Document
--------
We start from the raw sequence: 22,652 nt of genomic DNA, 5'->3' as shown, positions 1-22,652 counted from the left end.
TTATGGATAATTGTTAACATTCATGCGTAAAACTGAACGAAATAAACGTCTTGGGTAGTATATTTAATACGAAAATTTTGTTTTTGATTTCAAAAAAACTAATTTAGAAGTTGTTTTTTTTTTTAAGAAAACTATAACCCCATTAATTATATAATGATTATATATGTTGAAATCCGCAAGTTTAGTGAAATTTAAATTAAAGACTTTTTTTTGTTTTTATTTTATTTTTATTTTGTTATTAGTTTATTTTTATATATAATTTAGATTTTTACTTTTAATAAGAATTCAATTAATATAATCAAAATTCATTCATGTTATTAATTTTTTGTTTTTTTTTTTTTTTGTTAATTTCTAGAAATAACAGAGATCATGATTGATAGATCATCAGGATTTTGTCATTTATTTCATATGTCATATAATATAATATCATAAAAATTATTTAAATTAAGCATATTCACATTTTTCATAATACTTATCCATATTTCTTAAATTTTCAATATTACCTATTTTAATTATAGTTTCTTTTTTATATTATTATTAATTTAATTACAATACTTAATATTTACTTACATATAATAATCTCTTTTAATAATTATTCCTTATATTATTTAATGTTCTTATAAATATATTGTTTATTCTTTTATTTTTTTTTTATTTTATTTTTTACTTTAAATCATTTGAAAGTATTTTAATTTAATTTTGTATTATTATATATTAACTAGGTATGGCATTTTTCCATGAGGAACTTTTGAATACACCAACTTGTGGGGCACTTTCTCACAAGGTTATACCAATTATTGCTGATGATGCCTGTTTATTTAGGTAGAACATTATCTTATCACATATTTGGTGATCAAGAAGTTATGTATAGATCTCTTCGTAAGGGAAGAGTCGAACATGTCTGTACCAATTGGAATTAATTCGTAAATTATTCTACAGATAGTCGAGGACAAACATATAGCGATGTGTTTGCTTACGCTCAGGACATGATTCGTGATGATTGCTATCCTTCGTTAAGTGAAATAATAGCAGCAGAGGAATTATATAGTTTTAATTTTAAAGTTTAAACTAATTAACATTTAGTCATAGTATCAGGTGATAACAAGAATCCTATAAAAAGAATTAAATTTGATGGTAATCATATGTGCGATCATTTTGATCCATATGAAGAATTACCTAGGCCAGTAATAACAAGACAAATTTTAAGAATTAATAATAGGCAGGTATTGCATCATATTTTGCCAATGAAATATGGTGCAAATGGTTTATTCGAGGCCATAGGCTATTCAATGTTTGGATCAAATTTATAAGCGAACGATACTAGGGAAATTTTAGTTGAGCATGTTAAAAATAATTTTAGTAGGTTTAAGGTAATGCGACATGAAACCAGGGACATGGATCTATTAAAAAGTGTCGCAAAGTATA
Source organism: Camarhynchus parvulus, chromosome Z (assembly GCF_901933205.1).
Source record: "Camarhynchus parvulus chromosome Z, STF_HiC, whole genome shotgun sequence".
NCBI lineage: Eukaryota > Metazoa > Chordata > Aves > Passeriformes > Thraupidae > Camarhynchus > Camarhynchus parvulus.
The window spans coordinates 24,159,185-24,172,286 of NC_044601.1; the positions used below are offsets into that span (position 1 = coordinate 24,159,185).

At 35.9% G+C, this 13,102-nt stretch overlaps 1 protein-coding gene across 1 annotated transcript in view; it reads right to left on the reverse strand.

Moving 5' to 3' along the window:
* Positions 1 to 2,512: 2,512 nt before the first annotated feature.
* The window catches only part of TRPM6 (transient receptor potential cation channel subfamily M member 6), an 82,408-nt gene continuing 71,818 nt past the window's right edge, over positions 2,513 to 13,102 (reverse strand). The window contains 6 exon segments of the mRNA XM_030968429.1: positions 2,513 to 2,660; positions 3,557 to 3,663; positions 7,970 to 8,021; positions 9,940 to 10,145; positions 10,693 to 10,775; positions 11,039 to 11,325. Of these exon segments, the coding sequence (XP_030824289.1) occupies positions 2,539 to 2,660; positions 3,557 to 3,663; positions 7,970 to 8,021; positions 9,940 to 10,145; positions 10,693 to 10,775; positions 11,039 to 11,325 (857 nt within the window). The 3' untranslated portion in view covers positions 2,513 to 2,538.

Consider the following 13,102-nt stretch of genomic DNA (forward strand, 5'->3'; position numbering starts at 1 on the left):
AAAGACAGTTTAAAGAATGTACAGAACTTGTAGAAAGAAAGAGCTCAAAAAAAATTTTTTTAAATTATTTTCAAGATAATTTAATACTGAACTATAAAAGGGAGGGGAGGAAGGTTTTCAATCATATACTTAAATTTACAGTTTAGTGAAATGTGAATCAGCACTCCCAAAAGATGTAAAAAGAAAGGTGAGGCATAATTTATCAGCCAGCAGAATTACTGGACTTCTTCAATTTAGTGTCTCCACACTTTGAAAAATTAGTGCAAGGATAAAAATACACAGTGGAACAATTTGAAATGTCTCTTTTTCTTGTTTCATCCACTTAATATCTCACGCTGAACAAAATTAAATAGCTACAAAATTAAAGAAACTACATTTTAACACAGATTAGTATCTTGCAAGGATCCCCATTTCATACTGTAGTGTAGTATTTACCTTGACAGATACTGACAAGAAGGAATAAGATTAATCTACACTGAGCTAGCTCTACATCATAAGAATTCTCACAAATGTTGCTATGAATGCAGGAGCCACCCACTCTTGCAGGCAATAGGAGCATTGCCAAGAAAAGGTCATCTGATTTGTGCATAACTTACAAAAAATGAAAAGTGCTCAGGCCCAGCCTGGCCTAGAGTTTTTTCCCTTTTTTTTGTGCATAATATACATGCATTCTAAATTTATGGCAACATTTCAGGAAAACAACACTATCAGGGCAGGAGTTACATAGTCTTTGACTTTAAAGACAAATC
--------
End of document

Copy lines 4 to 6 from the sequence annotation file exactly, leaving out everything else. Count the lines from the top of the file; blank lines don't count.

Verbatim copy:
Source record: "Camarhynchus parvulus chromosome Z, STF_HiC, whole genome shotgun sequence".
NCBI lineage: Eukaryota > Metazoa > Chordata > Aves > Passeriformes > Thraupidae > Camarhynchus > Camarhynchus parvulus.
The window spans coordinates 24,159,185-24,172,286 of NC_044601.1; the positions used below are offsets into that span (position 1 = coordinate 24,159,185).